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2001 Dec 30 17:11

The following is an archive of a post made to our 'vox-tech mailing list' by one of its subscribers.

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Re: [vox-tech] weird boot message
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Re: [vox-tech] weird boot message



On Mon, 29 Oct 2001, Aaron King wrote:
> Been experimenting.  The current working hypothesis is that on reboots
> (warm or cold) when on battery, the CPU is reported as slow.  When
> booting while on AC, the full clock rate is reported. 

This is the "normal" default on many laptops. "You" (generic user)  want
to conserve more power when on battery and suck up the watts when wired.

> I've found a few settings in the BIOS which might affect this
> behavior.  I can set up the power mode for "maximum performance" as
> opposed to "maximum battery life".  I set this to "maximum
> performance" and get full 697 MHz even when booting off the battery.  

Yep, this is one of the BIOS based systems that I was writing about.

> This does not appear to be fully repeatable: I returned the BIOS
> setting to "maximum battery life" and rebooted, /proc/cpuinfo reads
> 697 MHz.

Probably since it was the last default setting, and did not reboot to
re-read the settings that were changed. Probably something decided ~
POST, but read from BIOS. If BIOS is altered after POST, then a reboot
with POST would be needed to re-read the BIOS settings before it could
enable the feature and throttle the CPU. This may not normally happen
(POST) on a "warm" reboot, but only on cold reboots - it depends on the
laptop/machine/vendor/model.

> There is also a "CPU power management" feature in the BIOS which
> apparently "stops the microprocessor clock automatically when there are
> no system activities".

I would not trust that with Linux unless you or someone else has personal
experience with it. It may just be a standby mode which has been known to
work on many linux based laptops, but also break on a few models of
laptops.
 
> But first things first: is there any reason to believe this is something
> I should worry about?

(not being coy, or agressive here, just informal/relaxed)
Well... worry? Slower CPU = less power and less heat and longer CPU life,
but experience with laptops suggests the CPU is not what fails so much.
(Though some of HP's laptops, and COMPAQs laptops have been known to be so
hot as to power-off the machines while they were running, and this can't
be a good thing for the hardware's life.) For the most part, this means it
is a decision based on performance vs duration (power stored and available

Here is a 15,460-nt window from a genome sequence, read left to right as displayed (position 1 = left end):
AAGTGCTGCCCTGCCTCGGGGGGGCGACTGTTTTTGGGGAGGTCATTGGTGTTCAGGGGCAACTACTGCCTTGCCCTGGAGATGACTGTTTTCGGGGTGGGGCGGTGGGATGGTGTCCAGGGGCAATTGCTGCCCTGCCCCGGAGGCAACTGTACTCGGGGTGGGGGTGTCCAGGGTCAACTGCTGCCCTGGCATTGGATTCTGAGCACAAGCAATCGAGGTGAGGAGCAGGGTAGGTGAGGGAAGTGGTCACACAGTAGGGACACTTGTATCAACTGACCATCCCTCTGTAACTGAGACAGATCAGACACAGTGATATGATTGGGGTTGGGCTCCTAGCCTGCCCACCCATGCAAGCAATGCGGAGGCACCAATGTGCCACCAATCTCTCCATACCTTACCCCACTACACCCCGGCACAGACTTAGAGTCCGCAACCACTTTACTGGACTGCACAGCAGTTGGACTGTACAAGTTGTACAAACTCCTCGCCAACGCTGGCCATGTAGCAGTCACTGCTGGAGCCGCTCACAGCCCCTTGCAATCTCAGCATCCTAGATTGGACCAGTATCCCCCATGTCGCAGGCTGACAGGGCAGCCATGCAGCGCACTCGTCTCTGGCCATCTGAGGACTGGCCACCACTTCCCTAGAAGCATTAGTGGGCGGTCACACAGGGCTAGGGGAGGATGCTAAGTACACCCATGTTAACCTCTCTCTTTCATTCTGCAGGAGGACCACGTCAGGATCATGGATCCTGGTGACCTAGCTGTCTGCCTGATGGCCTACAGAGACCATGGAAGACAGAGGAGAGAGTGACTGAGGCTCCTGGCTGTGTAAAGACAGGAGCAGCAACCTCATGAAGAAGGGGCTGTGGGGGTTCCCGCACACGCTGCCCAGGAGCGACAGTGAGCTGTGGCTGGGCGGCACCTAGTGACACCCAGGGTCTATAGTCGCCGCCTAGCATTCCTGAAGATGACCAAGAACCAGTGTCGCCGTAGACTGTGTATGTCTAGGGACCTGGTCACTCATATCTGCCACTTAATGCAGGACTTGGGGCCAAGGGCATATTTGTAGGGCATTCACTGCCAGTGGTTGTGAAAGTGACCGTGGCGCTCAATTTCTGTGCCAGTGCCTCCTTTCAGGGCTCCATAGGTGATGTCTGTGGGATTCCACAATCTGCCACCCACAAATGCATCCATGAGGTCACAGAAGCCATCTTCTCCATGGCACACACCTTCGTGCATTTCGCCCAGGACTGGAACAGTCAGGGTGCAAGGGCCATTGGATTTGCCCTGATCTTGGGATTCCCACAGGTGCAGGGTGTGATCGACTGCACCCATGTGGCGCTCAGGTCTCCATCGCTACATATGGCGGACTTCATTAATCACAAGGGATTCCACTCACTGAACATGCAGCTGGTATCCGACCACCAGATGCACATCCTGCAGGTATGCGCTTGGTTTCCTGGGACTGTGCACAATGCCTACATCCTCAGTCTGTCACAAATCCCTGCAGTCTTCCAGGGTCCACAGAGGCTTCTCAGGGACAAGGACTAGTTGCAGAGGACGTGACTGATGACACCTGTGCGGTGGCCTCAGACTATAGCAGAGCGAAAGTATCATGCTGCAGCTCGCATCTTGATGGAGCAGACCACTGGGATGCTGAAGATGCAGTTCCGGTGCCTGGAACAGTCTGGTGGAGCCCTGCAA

in battery.) You want it to run faster (burn brighter by burning the
candle at both ends) or last longer (not have as much light but last
longer)? [I am not talking about life of the machine here so much as the
battery unless your laptop powers down after being on too long and unable
to dissapate the heat.]

> Might I be taking a performance hit for the life of the session?  

This seems likely. The CPU would actually be running slower, cooler, and
using less power. This would mean programs would be running slower too.

> What depends on /proc/cpuinfo?

I think (anyone, please correct me) the information is /proc/cpu is kernel
probed and read initially at boot time. Not sure if it is updated when the
CPU changes (never had to wory about this/check it) but why not see if it
does if you decide to alter your CPU's speed while running the OS.

I am not sure anyone has coded much of anything depend upon /proc/info
except fro some CPU performance goodies (little aps that tell you about
your CPU in a nifty GUI - much of the information available to you by
looking from a console as /proc/cpu and/or uptime / top.)

You may want to check out the latest version of apmd to see if it can talk
to your hardware and throttle the CPU's speed while it is running and
alter the settings of the speed of the system. I do not know the status of
this in apmd or how (well) it works with linux on *this* feature, but I
used it for a long while on one of my laptops wayyyy back and found its
other features were good. Another tool that is/was good is/was hdparm for
disk spin down and other nifty features.

-ME

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     Systems Department Operating Systems Analyst for the SSU Library



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